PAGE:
We have to remember that Muslims of Hind after Ottomans lost WW1 started the Khilafat Movement in support to create a Khilafat. A Khilafat would mean all of Hind (India) including Pakistan and Bangladesh would be part of it. Khilafat Movement had support of all schools of fiqh and united every Muslim in Hind and, majority if not all Muslims supported it. However Jinnah and Muslim league pushed for Pakistan which was a small chunk of Hind (Hind suppose to be all Muslim land) so giving up on the vision for a Khilafat and giving up all the land that had once been conquered by Muslim empires. Many because of this reason thought of Jinnah to be a British agent because he would settle for Pakistan and not all of India. Congress played it smart too by allying with Khilafat Movement which both opposed partition for their own opposing reasons. One wanted shariah and a Caliphate the other wanted a secular republic.
But since Khilafat Movement started dying down because of world events and the idea of Pakistan getting more popular, many started supporting Jinnah and Muslim league for their idea of Pakistan.
Ulema of Deoband and who like deobandi movement in general especially are staunch supporters of a caliphate and made up a good portion of Khilafat Movement. Because the leading scholars of Deobandi movement remained believers in a caliphate till the end they opposed partition. However, many deobandi scholars and deobandis supported Pakistan. It was divided too but majority of their leadership was anti partition and pro shariah in all of India.
Also Muslim league had many Ismailis, Shias and Qadiyani supporters as well. Ulema of Deobandi don’t see them as Muslim even. Muslim league also was made up of many barelvis with barelvi leadership supporting Pakistan. Deobandis see barelvis as innovators who aren’t following ‘true’ Islam. Deobandi in many ways is similar to salafis. For these reasons as well, deobandis hated Muslim league because it didn’t even see a lot of them as Muslims.
The third point is that there is an increasing tendency among an increasingly larger section of Muslims to disregard the Mullahs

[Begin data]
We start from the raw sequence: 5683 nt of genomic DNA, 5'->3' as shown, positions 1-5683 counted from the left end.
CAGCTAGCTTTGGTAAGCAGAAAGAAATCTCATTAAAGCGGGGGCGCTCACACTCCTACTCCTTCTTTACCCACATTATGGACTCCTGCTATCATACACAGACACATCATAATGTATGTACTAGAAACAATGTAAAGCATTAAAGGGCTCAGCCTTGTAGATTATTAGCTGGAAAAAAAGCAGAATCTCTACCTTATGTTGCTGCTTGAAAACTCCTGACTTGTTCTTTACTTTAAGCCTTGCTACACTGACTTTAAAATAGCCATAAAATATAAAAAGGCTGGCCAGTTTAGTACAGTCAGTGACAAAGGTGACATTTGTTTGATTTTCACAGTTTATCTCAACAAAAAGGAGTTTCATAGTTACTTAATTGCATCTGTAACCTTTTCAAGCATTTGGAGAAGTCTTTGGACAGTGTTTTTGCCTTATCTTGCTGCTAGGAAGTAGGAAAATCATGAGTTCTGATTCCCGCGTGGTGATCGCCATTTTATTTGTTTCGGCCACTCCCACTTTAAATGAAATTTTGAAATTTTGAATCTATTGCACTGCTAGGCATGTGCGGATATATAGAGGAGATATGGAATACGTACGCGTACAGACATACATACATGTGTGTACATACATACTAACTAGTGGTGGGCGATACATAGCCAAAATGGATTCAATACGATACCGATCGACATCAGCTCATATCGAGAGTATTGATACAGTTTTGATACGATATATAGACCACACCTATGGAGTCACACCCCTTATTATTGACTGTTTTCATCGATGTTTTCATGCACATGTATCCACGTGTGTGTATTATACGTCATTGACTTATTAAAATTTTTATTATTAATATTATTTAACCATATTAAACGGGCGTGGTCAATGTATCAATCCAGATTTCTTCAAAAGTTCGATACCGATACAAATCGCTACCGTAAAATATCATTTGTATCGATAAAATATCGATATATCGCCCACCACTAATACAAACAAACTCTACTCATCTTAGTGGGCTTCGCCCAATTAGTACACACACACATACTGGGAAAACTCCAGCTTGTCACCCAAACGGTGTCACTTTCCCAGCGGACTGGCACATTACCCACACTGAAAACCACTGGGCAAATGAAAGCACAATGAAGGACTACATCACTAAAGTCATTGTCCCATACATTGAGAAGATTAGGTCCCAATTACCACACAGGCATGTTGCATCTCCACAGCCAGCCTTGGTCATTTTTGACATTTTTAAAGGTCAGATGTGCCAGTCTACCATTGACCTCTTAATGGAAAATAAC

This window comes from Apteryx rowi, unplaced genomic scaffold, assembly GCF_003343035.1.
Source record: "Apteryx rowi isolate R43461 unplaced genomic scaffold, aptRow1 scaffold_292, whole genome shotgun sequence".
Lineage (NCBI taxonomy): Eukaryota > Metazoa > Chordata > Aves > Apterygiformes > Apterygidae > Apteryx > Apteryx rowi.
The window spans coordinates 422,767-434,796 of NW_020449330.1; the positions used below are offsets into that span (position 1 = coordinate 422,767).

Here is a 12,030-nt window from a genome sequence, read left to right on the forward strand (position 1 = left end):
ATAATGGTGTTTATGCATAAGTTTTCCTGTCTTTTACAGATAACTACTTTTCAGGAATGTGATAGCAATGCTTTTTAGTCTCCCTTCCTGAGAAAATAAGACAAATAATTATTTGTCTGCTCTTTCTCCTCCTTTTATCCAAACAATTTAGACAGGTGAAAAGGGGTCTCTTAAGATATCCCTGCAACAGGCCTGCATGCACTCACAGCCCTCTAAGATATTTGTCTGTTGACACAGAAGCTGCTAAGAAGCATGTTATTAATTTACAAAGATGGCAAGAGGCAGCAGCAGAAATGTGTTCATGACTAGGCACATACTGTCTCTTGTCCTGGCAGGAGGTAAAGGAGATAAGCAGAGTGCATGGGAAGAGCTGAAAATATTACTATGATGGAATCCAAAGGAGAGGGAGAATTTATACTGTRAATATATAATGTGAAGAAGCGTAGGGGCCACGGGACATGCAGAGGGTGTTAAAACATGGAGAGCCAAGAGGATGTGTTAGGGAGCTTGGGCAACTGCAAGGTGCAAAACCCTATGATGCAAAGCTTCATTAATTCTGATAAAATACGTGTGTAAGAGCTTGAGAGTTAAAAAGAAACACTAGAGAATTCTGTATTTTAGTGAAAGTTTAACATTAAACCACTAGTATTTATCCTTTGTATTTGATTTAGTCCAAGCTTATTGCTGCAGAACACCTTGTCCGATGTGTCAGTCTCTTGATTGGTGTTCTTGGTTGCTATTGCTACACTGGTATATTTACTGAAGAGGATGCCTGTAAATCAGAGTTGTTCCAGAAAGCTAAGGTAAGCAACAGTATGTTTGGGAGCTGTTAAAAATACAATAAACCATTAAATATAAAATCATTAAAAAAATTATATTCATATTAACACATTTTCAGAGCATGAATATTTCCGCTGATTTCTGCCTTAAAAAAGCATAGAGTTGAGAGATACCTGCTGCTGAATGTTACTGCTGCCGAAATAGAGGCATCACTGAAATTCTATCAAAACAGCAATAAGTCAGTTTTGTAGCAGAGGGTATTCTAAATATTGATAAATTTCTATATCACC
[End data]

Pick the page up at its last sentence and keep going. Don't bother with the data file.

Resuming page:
I agree there is. It’s because there’s many ‘Mullahs’ nowadays who use Islam for their personal gains. We have a very big mullah in Pakistan who uses Islam for his personal gains. People call him Mullah Diesel even our pm calls him that😂.
However, the best gift you can give these ignorant Mullahs (ignorant cuz they go against Islamic principles for their personal gains) is if you alienate Muslims more in society. Muslims who face hate and discrimination are more likely to be exploited by Mullahs.
ISIS or Al Qaeda got so powerful because they used desperate Muslims or Muslims facing discrimination and/or oppression and exploited this to make them do what they believe is “jihad”. This could very well happen in india too if communal violence gets out of hand and Muslim vs rss situation get worse.
 

Indos

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Hi,

This for muslims not to force religion on non-muslims as you can guess from the second part of the ayaat. For muslims, Islam is full of rules and its enforcement on every step and moment of their lives.

Do you want to be punish by Islamic government by not praying 5 times a day ????

In Shariah Islam, only for public matters where government can intervene like in relation with marriage, divorce, banking, Halal certificate, Imposing Halal to all products, punishing criminal action. etc

In private matter, praying, wear hijab, etc government doesnt have such right. Our God is Allah, not our ruler. This is why there are no punishment on Earth ever stated by Quran and Hadith on Muslim who dont pray, Muslim women who dont wear hijab, Muslim who dont fast during Ramadhan, Muslim who dont pay Zakat etc

This private thing is only between God and His servants

Even for Zakat, government doesnt intervene

----------------------

A Muslim person (surge) want to enforce Shariah law even on private one like imposing Hijab to all Muslim women, etc but he himself live in Non Muslim country ??? :crazy: